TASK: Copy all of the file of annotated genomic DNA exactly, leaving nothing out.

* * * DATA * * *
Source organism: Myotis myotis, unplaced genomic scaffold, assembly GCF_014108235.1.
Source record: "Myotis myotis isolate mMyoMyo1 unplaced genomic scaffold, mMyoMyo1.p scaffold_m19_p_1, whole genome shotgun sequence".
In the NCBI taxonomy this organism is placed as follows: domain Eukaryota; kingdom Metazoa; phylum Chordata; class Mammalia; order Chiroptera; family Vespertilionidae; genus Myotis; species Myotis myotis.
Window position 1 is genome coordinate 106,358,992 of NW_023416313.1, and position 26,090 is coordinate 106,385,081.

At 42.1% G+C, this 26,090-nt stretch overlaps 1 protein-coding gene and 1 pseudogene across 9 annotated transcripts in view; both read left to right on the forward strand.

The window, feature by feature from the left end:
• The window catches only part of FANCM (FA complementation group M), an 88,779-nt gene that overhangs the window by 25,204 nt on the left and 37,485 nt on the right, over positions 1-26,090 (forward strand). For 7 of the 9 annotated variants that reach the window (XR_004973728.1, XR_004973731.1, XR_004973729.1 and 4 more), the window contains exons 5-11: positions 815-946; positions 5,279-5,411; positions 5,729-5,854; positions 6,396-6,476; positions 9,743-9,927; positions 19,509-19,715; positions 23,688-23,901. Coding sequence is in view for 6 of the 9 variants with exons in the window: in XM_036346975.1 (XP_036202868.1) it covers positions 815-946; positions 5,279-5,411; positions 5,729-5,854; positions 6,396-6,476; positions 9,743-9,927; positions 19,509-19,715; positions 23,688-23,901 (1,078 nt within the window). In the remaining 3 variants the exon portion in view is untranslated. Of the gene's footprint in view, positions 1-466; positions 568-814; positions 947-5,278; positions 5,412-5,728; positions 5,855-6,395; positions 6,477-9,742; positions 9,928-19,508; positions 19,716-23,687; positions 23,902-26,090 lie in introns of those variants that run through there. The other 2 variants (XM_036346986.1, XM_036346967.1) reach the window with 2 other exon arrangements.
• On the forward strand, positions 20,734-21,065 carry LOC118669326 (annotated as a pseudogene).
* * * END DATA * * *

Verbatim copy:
Source organism: Myotis myotis, unplaced genomic scaffold, assembly GCF_014108235.1.
Source record: "Myotis myotis isolate mMyoMyo1 unplaced genomic scaffold, mMyoMyo1.p scaffold_m19_p_1, whole genome shotgun sequence".
In the NCBI taxonomy this organism is placed as follows: domain Eukaryota; kingdom Metazoa; phylum Chordata; class Mammalia; order Chiroptera; family Vespertilionidae; genus Myotis; species Myotis myotis.
Window position 1 is genome coordinate 106,358,992 of NW_023416313.1, and position 26,090 is coordinate 106,385,081.

At 42.1% G+C, this 26,090-nt stretch overlaps 1 protein-coding gene and 1 pseudogene across 9 annotated transcripts in view; both read left to right on the forward strand.

The window, feature by feature from the left end:
• The window catches only part of FANCM (FA complementation group M), an 88,779-nt gene that overhangs the window by 25,204 nt on the left and 37,485 nt on the right, over positions 1-26,090 (forward strand). For 7 of the 9 annotated variants that reach the window (XR_004973728.1, XR_004973731.1, XR_004973729.1 and 4 more), the window contains exons 5-11: positions 815-946; positions 5,279-5,411; positions 5,729-5,854; positions 6,396-6,476; positions 9,743-9,927; positions 19,509-19,715; positions 23,688-23,901. Coding sequence is in view for 6 of the 9 variants with exons in the window: in XM_036346975.1 (XP_036202868.1) it covers positions 815-946; positions 5,279-5,411; positions 5,729-5,854; positions 6,396-6,476; positions 9,743-9,927; positions 19,509-19,715; positions 23,688-23,901 (1,078 nt within the window). In the remaining 3 variants the exon portion in view is untranslated. Of the gene's footprint in view, positions 1-466; positions 568-814; positions 947-5,278; positions 5,412-5,728; positions 5,855-6,395; positions 6,477-9,742; positions 9,928-19,508; positions 19,716-23,687; positions 23,902-26,090 lie in introns of those variants that run through there. The other 2 variants (XM_036346986.1, XM_036346967.1) reach the window with 2 other exon arrangements.
• On the forward strand, positions 20,734-21,065 carry LOC118669326 (annotated as a pseudogene).